Apostille: Certifying Your Crucial Documents
An apostille (french for certification) is a special seal applied by a government authority to certify that a document is a correct copy of an original.
Apostilles are available in nations, which signed the 1961 Hague Convention Abolishing the Requirement of Legalization of Foreign Public Documents, popularly recognized as The Hague Convention. This convention replaces the previously employed time-consuming chain certification method, exactly where you had to go to four diverse authorities to get a document certified. The Hague Convention delivers for the simplified certification of public (including notarized) documents to be made use of in countries and territories that have joined the convention.
Documents destined for use in participating countries and their territories must be certified by one of the officials in the jurisdiction in which the document has been executed. With this certification by the Hague Convention Apostille, the document is entitled to recognition in the nation of intended use, and no certification by the U.S. Department of State, Authentications Office or legalization by the embassy or consulate is expected.
Note, whilst the apostille is an official certification that the document is a true copy of the original, it does not certify that the original document’s content is correct.
Why Do You Need an Apostille?
An apostille can be utilised anytime a copy of an official document from an additional country is needed. For example for opening a bank account in the foreign country in the name of your company or for registering your U.S. organization with foreign government authorities or even when proof of existence of a U.S. corporation is essential to enter in to a contract abroad. In all of these situations an American document, even a copy certified for use in the U.S., will not be acceptable. An apostille have to be attached to the U.S. document to authenticate that document for use in Hague Convention nations.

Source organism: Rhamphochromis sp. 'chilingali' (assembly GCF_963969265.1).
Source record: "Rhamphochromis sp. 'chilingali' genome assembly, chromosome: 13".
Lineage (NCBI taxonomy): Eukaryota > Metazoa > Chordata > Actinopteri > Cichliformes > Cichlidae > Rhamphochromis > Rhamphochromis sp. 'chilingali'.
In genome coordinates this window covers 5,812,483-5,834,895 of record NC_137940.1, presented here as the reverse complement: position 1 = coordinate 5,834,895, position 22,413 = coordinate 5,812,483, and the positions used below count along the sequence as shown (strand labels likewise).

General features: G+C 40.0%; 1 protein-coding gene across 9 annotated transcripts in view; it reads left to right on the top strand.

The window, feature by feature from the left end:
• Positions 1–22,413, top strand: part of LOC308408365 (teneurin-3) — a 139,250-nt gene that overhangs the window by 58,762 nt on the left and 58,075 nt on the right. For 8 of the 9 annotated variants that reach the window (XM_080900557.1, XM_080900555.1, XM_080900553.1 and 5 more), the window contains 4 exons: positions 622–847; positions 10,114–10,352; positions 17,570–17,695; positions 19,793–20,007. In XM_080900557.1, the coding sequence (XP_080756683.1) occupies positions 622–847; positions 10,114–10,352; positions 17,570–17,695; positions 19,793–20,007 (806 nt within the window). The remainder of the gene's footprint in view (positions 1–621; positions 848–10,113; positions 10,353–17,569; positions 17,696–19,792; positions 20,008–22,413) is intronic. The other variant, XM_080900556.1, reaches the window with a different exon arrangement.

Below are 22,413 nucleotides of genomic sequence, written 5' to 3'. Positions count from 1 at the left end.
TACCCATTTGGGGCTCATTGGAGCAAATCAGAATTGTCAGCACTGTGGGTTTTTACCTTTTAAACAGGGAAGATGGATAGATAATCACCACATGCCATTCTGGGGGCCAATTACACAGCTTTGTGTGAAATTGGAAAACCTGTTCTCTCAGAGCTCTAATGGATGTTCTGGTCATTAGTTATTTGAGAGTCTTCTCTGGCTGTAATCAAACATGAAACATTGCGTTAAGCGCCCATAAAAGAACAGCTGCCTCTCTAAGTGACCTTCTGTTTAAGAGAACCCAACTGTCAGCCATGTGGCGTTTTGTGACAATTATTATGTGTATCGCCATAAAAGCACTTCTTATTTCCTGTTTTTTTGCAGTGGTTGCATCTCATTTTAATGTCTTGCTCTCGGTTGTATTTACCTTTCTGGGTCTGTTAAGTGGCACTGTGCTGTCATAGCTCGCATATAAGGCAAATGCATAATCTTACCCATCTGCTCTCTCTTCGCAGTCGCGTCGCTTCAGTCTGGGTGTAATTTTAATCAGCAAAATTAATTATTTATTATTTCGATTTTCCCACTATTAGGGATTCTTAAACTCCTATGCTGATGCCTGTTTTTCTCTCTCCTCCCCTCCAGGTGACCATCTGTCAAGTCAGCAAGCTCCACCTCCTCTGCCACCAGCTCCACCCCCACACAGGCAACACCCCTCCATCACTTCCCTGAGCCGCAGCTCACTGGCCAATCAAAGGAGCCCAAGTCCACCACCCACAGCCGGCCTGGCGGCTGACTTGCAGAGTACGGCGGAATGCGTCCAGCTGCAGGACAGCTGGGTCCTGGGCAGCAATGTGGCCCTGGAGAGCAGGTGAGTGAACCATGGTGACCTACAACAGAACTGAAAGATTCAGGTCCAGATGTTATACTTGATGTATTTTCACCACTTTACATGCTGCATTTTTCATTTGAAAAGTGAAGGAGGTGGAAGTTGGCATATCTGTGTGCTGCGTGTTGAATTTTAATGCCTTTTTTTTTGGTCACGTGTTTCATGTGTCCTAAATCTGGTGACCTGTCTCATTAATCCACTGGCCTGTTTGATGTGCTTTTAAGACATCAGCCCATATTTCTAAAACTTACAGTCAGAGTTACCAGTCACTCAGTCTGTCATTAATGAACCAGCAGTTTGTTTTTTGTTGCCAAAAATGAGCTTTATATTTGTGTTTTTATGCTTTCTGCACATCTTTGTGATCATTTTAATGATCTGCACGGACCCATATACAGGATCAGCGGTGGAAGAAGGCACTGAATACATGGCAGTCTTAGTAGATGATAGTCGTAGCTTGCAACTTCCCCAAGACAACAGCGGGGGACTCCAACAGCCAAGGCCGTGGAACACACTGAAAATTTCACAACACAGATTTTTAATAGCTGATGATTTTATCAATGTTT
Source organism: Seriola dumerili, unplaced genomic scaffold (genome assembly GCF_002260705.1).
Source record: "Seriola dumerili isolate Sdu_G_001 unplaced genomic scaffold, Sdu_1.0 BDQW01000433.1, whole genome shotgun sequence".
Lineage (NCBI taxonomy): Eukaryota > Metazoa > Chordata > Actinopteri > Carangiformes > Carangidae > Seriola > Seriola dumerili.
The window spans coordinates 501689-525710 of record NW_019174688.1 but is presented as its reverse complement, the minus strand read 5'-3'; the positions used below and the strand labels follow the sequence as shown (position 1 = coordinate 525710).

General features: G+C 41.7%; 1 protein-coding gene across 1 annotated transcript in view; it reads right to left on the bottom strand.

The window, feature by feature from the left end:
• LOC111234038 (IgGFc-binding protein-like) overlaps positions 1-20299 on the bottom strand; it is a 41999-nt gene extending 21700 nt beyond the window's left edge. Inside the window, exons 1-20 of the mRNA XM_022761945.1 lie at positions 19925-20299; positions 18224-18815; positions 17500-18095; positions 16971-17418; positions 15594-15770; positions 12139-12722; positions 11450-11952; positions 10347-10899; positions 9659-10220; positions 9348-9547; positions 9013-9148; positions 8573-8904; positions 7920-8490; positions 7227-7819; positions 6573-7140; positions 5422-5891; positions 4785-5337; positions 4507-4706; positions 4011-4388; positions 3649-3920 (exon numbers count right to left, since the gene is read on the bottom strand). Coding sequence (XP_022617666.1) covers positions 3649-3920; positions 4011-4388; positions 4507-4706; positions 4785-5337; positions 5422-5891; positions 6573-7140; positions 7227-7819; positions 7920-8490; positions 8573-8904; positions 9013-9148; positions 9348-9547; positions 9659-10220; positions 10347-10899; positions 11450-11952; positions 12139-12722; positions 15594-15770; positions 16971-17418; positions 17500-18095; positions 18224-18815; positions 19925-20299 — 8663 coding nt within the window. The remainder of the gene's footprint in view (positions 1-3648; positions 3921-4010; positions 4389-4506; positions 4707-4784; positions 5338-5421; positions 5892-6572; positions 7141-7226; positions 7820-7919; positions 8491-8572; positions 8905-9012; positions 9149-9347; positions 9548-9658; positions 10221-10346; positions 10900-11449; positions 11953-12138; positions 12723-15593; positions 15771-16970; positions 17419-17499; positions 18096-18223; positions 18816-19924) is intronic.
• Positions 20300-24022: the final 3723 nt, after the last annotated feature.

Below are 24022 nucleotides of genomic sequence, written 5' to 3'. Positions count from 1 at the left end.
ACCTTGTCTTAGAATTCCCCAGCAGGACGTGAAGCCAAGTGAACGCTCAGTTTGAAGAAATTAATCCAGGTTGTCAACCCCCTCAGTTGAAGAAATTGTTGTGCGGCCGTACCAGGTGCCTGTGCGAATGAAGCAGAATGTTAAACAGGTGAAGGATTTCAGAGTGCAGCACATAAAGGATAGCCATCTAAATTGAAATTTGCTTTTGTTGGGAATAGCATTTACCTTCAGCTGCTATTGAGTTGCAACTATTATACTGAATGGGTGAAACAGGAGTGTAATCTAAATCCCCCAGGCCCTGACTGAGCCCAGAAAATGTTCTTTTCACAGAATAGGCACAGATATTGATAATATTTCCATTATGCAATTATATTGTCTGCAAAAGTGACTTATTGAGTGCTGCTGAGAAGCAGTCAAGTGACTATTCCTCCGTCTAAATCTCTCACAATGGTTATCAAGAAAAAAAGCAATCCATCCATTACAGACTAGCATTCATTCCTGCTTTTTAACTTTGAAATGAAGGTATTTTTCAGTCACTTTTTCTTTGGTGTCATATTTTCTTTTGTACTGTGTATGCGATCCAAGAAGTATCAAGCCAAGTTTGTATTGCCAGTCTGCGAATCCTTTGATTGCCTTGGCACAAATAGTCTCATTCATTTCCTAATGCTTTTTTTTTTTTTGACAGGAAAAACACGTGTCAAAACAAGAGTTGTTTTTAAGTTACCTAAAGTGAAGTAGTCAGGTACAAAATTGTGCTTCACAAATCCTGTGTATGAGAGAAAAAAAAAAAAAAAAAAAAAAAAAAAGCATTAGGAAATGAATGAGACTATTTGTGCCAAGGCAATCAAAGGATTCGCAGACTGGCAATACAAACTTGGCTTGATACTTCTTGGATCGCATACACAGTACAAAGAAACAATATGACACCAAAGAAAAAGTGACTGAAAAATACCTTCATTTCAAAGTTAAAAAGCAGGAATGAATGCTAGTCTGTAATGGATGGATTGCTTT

Who Can Get an Apostille?
Considering that October 15, 1981, the United States has been component of the 1961 Hague Convention abolishing the Requirement of Legalization for Foreign Public Documents. Any one who requires to use a U.S. public document (such as Articles of Organization or Incorporation issued by a Secretary of State) in one of the Hague Convention nations may perhaps request and get an apostille for that specific country.
How to Get an Apostille?
Getting an apostille can be a complex process. In most American states, the procedure entails obtaining an original, certified copy of the document you seek to confirm with an apostille from the issuing agency and then forwarding it to a Secretary of State (or equivalent) of the state in question with a request for apostille.
Countries That Accept Apostille
All members of the Hague Convention recognise apostille.
divorce certificate texas apostille Not Accepting Apostille
In nations which are not signatories to the 1961 convention and do not recognize the apostille, a foreign public document will have to be legalized by a consular officer in the nation which issued the document. In lieu of an apostille, documents in the U.S. normally will get a Certificate of Authentication.
Legalization is ordinarily accomplished by sending a certified copy of the document to U.S. Department of State in Washington, D.C., for authentication, and then legalizing the authenticated copy with the consular authority for the nation exactly where the document is intended to be employed.